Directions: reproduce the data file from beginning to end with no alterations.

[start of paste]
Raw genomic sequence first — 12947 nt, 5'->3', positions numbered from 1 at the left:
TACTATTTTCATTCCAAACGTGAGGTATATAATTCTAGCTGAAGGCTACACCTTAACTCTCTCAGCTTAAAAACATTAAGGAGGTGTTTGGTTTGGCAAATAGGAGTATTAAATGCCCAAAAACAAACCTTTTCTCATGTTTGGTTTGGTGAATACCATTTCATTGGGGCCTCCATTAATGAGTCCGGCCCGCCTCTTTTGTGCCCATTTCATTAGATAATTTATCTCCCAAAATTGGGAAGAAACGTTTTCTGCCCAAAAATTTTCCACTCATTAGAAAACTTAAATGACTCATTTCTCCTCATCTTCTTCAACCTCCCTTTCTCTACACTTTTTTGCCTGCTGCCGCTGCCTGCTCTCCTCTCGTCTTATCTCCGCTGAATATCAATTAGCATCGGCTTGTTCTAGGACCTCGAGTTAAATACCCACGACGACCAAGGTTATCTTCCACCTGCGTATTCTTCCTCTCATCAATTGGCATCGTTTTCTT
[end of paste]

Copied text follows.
Raw genomic sequence first — 12947 nt, 5'->3', positions numbered from 1 at the left:
TACTATTTTCATTCCAAACGTGAGGTATATAATTCTAGCTGAAGGCTACACCTTAACTCTCTCAGCTTAAAAACATTAAGGAGGTGTTTGGTTTGGCAAATAGGAGTATTAAATGCCCAAAAACAAACCTTTTCTCATGTTTGGTTTGGTGAATACCATTTCATTGGGGCCTCCATTAATGAGTCCGGCCCGCCTCTTTTGTGCCCATTTCATTAGATAATTTATCTCCCAAAATTGGGAAGAAACGTTTTCTGCCCAAAAATTTTCCACTCATTAGAAAACTTAAATGACTCATTTCTCCTCATCTTCTTCAACCTCCCTTTCTCTACACTTTTTTGCCTGCTGCCGCTGCCTGCTCTCCTCTCGTCTTATCTCCGCTGAATATCAATTAGCATCGGCTTGTTCTAGGACCTCGAGTTAAATACCCACGACGACCAAGGTTATCTTCCACCTGCGTATTCTTCCTCTCATCAATTGGCATCGTTTTCTT